I was almost in disbelief when I read the news at yahoo. J.D. Salinger, author of Catcher in the Rye, is already dead. Foolish as it may sound but I have always thought he was immortal. Nobody probably thought he was already so old (he was 91 when he died) because he kept himself isolated from society.
Being one of the most mysterious writers of the century, J.D.’s death will surely do nothing but add more to the mystique that has shrouded him for the last few decades. In fact, I have this theory that everybody will soon forget that he is already dead because they are so used to J.D. being into hiding.
As everybody knows, his most popular work is Catcher in the Rye published in the ‘50s. Honestly, I do not remember most of the details of the book since I have read it when I was just in first year high school. However, I do recall that it was somehow amusing because it was able to capture how it is to be a teenager. It has all the ingredients that would make it instantly appealing to typical adolescents – the angst, drama, shallow relationships, silly aspirations, and phony love, to name a few. I’ve been meaning to read it again to sort of refresh my memory but kept postponing it due to more urgent priorities.
While the book may sound like it was intended for youngsters, I believe it can be quite interesting to adults too. Circumstances in life, after all, are recurring. They just come in different guises. I suppose this is what the book is trying to teach us – pick yourself up when you fall, take responsibilities for your actions and learn from your experiences. It tells us that we are in control of our lives most of the time, no matter how we think otherwise. Other than this, it underlines the fact that we would always yearn for simpler (maybe even quirky) things in life no matter how big and grand (and serious) our plans may be.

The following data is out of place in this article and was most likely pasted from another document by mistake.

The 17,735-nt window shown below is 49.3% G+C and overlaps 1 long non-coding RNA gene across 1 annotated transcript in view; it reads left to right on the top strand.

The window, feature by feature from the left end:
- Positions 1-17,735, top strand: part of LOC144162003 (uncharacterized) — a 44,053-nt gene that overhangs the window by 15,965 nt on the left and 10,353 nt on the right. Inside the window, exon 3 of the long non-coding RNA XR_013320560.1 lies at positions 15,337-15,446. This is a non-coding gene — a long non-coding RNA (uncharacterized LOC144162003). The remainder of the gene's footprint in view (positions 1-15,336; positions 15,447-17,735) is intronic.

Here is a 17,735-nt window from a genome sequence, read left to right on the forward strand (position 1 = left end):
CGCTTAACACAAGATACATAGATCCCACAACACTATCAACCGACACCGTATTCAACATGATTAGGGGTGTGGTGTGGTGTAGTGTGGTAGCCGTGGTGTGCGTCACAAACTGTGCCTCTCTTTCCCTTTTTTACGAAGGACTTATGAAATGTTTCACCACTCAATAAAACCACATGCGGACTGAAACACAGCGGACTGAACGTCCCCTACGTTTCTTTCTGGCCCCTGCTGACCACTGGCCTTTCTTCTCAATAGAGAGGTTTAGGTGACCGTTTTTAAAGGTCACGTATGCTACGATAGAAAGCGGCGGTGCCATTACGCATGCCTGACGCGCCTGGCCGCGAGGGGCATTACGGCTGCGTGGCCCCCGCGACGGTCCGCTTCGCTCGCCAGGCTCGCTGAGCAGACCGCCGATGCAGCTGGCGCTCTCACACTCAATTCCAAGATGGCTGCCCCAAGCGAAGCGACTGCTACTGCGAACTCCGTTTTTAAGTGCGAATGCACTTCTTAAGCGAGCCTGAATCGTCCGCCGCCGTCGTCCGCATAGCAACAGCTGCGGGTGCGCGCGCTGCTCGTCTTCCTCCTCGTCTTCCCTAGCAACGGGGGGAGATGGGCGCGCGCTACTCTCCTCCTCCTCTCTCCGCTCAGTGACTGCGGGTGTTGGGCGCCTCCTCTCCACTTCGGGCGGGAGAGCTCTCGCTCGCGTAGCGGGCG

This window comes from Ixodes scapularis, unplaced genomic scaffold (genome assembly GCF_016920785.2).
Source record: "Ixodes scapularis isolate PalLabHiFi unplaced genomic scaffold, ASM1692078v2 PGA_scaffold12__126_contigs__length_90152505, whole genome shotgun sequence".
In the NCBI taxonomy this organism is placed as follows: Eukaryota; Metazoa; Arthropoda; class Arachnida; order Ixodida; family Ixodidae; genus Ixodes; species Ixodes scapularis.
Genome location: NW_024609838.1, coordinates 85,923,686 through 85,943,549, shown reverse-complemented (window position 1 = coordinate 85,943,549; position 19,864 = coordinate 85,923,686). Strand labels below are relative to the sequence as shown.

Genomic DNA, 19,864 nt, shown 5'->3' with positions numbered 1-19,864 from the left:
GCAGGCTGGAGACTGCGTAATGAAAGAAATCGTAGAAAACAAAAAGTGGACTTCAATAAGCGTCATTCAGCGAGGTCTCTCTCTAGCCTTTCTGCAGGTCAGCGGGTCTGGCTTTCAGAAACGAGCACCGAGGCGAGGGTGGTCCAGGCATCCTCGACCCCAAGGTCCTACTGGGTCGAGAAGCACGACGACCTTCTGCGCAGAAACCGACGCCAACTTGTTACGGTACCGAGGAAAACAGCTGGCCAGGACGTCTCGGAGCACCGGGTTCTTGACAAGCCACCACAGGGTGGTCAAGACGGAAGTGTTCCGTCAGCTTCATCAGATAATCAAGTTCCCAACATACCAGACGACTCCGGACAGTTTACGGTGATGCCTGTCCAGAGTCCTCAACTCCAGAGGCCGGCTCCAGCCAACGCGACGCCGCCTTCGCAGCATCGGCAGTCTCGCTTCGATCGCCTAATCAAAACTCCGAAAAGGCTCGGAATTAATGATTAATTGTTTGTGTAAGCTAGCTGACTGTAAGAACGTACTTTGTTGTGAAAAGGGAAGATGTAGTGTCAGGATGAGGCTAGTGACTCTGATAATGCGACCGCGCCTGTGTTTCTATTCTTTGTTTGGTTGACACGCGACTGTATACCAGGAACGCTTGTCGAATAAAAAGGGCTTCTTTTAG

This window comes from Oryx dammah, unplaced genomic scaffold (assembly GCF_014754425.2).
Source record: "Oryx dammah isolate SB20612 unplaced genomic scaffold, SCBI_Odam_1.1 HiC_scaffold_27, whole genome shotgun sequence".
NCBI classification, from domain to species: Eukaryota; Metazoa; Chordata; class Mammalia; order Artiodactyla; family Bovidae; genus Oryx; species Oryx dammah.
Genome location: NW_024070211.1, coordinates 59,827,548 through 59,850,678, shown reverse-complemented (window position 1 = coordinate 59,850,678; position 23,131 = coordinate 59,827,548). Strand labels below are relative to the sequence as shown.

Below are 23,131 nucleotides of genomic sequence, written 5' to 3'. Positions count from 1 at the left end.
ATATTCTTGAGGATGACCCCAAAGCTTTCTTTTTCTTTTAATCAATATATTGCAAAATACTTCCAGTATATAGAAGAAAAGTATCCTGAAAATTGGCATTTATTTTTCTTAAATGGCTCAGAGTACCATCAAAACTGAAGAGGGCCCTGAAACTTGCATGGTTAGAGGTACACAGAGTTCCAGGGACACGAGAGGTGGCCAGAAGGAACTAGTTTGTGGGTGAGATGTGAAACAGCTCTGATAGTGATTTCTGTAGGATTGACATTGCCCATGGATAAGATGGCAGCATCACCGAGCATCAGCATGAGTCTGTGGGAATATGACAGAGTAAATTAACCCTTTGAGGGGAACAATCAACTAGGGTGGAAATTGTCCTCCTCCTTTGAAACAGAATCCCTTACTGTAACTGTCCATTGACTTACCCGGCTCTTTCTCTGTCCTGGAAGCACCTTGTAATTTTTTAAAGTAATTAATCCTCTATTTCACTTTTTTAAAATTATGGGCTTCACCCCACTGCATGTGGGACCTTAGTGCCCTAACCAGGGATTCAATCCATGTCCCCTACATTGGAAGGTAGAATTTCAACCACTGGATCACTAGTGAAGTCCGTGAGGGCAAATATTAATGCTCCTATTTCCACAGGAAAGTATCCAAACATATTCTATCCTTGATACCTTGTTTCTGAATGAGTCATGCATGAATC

One way or another, Catcher in the Rye is one unforgettable book for me because of its contrasting elements of simplicity and complexity. All emotions were captured and effectively conveyed to the reader. You could laugh at some lines or feel sympathy for the protagonist. In addition, the book was generously sprinkled with cuss words thus, initiating me to a world I never knew before. After finishing the story, I was crazy looking for the meaning of “sonuvabitch.” Haha!
J.D. Salinger is an equally extraordinary character. He will forever be alive to the people touched by his works. I am one of those lucky enough to be exposed to Catcher in the Rye early on. Through this book, J.D. has provided a very important lesson that is not commonly taught in the traditional classroom where I was part of during that time. The knowledge has stayed on and will continue to guide me.
By the way, it was also very recently when I found out that J.D. stands for Jerome David.
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